One of the most renowned novels by Buchi Emecheta, The Joys of Motherhood (1979) is set during the first half of the twentieth century in Nigeria and tells the life story of Nnu Ego.
The novel’s incipit throws us into a desperate situation: in Lagos, a woman (Nnu Ego) tries to take her own life after the loss of her new-born baby, only to be saved by a fellow villager. Emecheta proceeds then to introduce the character of Nnu Ego through a temporal dislocation that brings us back to the circumstances of her birth. The daughter of a wealthy local chief, Nnu Ego grows up in Ibuza where she honours her father and her mother’s memory, her greatest wish in life being that of becoming a mother. Through pages rich with descriptive passages, Emecheta narrates the entire life of Nnu Ego: her two marriages, the loss of her first son, the spectre of infertility and its consequence within a traditional family society like the one Nnu Ego belongs to, but also the relocation from her village to the city of Lagos and, literally, the joys of motherhood — living through the hopes and tribulations of the many children she will have.
And yet, The Joys of Motherhood is so much more than the compelling life story of Nnu Ego. Throughout the novel, Emecheta uses the relations between the characters to represent a Nigerian society that is quickly changing under the socio-cultural repercussions of British colonialism. In particular, Emecheta firmly accuses colonial rule of having stripped Nigerians of agency and values. At the same time, she also offers a clear critique of a patriarchal society that imposes motherhood as the only way to achieve self-realisation for females; a society within which to have a son means to acquire prestige among family members and friends, while a daughter is always considered more of a burden than a blessing. A society within which a woman cannot be anything else other than a mother and a wife.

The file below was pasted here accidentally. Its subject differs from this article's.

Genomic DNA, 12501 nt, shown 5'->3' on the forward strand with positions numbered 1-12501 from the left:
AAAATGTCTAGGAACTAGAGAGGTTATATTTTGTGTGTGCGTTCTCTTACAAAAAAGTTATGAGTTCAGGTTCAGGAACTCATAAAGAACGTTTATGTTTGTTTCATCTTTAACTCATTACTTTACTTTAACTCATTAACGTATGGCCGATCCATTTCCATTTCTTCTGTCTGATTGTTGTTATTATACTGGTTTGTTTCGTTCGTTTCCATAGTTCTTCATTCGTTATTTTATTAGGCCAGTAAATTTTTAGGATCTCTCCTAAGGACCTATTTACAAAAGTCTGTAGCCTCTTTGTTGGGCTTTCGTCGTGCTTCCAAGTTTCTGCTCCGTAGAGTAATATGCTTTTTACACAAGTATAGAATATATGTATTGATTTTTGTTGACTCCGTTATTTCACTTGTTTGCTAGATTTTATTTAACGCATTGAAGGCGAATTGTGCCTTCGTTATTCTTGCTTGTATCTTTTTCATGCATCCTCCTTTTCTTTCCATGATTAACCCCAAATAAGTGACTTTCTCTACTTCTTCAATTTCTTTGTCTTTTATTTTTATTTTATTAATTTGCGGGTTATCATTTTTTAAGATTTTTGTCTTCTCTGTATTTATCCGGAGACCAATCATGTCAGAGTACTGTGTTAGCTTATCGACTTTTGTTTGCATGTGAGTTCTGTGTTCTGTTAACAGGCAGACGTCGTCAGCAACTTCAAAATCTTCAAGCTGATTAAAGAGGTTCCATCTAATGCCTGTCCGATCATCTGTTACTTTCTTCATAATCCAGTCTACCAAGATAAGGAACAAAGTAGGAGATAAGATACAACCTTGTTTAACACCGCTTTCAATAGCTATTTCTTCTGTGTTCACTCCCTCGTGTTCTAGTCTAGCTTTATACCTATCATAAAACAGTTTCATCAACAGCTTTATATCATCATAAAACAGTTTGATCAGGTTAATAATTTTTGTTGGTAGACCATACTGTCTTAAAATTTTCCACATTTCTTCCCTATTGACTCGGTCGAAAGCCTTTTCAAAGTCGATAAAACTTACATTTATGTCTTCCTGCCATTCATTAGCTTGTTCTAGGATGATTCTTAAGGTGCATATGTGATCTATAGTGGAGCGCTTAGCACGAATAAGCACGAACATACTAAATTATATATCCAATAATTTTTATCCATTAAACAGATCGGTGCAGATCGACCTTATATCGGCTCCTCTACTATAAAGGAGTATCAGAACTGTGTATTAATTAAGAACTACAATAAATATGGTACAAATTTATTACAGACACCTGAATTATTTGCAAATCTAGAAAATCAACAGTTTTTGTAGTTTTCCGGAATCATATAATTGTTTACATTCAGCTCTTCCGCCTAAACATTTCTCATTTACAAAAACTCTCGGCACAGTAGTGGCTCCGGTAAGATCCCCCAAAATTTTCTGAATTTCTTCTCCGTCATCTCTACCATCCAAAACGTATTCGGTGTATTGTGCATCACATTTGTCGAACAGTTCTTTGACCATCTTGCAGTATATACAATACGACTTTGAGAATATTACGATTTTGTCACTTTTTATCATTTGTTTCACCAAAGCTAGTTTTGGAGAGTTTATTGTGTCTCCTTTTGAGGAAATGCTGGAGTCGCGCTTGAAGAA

The title, then, almost carries a mocking undertone: what can become of a woman that has only her children as a consolation against life’s ordeals? How can a woman be her own person after having spent her whole life taking care of others? These questions hold an even more powerful meaning based on the final part of the novel. In the traditional family society Nnu Ego belongs to, one of the children’s duties is to take care of their own parents when they reach old age. However, none of Nnu Ego’s children will be able to provide for her, instead choosing to leave their family behind: the eldest moves to the United States to build his own career, another son goes to Canada, while the youngest daughters soon marry into other families. What is left, then, of a woman when her children leave her?
The implications of The Joys of Motherhood cover many topics of current interest, from the long lasting consequences of colonial rule on Nigeria and its people, to the role of women within a patriarchal society, confirming the ongoing newness of Buchi Emecheta’s novel and assuring it a well-deserved place among the classics of African literature and, dare I say, world literature as well.
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